The OECD gives the green light to the fish cell line assay developed at Eawag. This paves the way for companies and authorities around the world to determine the environmental toxicology of chemicals without having to resort to animal testing.
A large number of chemicals are used in everyday products, in agriculture or in industry. At some point, many of these end up in the environment. In order for these substances to be authorised for the market, manufacturers must be able to prove in advance that they are harmless to humans and nature. This is done with toxicity tests in which living creatures are exposed to the effects of the chemicals. Thousands of fish die every year because they are used to test the effect on aquatic vertebrates.
Thanks to a test procedure developed in recent years by the aquatic research institute Eawag, this should soon be a thing of the past. This assay, based on rainbow trout gill cells, has now been approved by the Organisation of Economic Co-operation and Development (OECD) as the latest guideline in the field of environmental toxicology. This paves the way for animal-free approval procedures.
Great interest from the business community
The fish cell line assay is the world’s first alternative to experiments with live fish. The new OECD guideline allows companies to use fish cell line testing for product development and as part of the dossiers for chemical approval. “There is great interest on the part of industry in non-animal tests,” confirms Professor Kristin Schirmer, Head of Department at Eawag, who together with Melanie Fischer (also at Eawag), has taken the lead in driving this pioneering work forwards. Because on the one hand, the demands on environmental risk assessment are growing, and on the other hand, the number of new chemicals and products that need to be tested is constantly increasing. In addition, the fish cell line assay also conserves resources. The miniaturisation through the use of cells allows chemicals, water and time to be saved.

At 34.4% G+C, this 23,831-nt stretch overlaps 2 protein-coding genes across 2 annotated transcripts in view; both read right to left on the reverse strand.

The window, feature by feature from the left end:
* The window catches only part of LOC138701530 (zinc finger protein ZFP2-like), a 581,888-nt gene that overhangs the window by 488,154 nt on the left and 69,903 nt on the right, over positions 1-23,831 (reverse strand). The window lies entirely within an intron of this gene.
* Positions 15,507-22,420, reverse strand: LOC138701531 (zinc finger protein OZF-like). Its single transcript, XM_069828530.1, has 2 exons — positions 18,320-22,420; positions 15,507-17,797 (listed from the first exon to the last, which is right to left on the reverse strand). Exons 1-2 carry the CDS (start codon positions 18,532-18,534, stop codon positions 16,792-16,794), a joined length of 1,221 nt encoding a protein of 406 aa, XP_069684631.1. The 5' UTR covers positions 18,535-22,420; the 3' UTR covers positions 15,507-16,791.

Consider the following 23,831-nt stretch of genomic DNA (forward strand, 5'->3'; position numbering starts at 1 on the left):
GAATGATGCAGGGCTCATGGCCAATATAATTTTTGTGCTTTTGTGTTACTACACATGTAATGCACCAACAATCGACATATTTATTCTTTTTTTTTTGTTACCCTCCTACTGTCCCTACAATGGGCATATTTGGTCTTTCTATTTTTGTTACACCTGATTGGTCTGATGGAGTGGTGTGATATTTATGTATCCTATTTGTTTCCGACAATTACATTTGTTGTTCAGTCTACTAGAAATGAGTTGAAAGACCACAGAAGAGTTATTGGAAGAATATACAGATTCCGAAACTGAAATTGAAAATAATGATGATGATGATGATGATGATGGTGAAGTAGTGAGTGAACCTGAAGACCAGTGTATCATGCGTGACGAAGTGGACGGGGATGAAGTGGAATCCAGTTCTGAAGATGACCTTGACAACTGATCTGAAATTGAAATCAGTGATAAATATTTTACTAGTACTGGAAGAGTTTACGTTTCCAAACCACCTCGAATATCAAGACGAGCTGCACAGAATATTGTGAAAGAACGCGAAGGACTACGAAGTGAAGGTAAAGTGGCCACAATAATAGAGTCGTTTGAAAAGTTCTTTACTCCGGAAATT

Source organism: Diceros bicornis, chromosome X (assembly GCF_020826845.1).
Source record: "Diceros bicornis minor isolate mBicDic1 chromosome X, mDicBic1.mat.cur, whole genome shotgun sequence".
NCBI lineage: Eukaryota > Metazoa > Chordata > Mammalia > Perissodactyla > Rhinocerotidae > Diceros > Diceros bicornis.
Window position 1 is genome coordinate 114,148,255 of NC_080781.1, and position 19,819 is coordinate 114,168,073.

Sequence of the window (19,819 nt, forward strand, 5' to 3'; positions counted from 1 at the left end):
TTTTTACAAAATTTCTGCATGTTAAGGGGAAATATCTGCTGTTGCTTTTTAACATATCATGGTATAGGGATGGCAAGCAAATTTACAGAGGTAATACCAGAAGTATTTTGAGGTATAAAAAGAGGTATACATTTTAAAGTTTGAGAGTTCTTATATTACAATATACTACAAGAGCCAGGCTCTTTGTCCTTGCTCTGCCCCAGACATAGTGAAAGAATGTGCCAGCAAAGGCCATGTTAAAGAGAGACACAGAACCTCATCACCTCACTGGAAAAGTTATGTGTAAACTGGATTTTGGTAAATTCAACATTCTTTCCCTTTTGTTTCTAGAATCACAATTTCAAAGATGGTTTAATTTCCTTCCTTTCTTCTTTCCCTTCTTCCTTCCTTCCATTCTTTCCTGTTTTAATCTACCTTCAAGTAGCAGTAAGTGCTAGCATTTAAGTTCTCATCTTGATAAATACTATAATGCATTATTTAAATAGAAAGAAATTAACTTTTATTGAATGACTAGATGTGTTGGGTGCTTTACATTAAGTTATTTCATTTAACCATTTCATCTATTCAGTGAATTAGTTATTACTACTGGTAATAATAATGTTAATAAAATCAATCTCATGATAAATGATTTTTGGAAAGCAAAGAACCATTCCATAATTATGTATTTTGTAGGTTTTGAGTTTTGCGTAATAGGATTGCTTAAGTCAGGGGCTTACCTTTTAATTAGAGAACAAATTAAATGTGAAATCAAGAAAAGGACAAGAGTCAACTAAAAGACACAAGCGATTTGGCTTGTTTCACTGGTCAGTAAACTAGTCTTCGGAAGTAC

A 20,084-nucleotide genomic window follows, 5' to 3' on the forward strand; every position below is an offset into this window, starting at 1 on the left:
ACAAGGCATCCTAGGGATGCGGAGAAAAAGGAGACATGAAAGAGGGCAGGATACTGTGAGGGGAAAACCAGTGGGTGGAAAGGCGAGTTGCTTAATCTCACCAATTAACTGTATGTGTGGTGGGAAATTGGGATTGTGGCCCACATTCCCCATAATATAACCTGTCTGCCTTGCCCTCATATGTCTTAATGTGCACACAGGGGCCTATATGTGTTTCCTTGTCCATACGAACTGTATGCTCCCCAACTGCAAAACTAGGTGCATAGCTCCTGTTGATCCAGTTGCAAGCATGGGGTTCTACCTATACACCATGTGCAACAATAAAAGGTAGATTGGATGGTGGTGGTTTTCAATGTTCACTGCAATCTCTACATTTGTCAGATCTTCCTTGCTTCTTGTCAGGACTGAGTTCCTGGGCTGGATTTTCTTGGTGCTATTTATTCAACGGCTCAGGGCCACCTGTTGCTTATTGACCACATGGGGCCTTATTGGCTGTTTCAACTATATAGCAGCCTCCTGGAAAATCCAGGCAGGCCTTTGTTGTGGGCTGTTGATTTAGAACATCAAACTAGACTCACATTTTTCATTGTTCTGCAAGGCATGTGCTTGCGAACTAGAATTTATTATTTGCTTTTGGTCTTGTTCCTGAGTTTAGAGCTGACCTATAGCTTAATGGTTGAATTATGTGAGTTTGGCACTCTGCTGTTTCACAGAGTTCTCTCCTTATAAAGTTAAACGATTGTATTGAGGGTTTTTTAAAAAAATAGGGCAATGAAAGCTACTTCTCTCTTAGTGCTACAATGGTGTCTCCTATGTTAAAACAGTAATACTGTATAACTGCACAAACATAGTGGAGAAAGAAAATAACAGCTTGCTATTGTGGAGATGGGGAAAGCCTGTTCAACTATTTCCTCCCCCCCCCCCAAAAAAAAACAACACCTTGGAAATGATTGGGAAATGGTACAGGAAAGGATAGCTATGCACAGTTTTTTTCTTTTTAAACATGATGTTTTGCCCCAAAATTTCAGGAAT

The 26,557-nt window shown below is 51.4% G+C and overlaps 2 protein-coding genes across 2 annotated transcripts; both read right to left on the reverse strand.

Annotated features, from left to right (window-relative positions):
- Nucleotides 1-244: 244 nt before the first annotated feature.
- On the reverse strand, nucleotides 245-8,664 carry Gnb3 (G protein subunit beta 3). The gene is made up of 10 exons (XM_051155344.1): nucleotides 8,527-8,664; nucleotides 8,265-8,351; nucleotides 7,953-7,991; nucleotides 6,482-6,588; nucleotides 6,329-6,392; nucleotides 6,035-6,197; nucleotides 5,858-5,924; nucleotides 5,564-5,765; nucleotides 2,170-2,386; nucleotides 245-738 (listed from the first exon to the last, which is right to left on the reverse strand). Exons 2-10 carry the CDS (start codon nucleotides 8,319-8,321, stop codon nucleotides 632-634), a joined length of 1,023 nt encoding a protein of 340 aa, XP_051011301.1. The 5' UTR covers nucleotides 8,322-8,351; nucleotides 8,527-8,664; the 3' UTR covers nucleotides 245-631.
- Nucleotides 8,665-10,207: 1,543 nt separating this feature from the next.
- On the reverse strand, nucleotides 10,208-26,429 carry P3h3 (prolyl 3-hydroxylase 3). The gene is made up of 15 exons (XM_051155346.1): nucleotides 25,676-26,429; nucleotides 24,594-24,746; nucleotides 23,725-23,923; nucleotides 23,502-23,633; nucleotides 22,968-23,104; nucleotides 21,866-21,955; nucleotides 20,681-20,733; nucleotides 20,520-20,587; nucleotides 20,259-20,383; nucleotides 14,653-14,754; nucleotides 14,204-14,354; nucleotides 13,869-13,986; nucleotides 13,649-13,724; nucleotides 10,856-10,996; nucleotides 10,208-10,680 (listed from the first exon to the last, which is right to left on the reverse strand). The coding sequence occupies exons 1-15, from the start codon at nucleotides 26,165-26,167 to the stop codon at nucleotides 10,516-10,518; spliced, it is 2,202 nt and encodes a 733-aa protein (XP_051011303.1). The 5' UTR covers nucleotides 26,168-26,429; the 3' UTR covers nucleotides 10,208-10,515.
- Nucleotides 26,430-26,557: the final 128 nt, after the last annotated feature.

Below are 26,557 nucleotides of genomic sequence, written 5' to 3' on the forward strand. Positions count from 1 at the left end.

Kristin Schirmer assumes that the regulatory authorities, such as the ECHA in Helsinki or the US EPA in the USA, will increasingly accept the fish cell line assay as an equivalent substitute to the regular fish test: “The OECD recommendation was the last important step from our side, after our method had already been certified by ISO two years ago. This should mean that nothing more stands in the way of an animal-free approval procedure.”
In this way, Eawag contributes to the further development of toxicology and makes a significant contribution to the reduction of animal testing. This is because in 2019, tests were carried out on almost 8,000 fish in Switzerland alone for ecotoxicological tests.
The initial idea
This concludes a long and intensive period that required perseverance and a supportive environment. Schirmer already had the idea for this test procedure during her doctoral thesis in the mid-1990s. At the University of Waterloo (CAN), she then worked with exactly the same cell line on which the method is still based today. The cell line goes back to Schirmer’s doctoral supervisor Niels C. Bols, who isolated the cells from the gills of the rainbow trout for the first time and cultivated them in such a way that they can be multiplied as often as desired.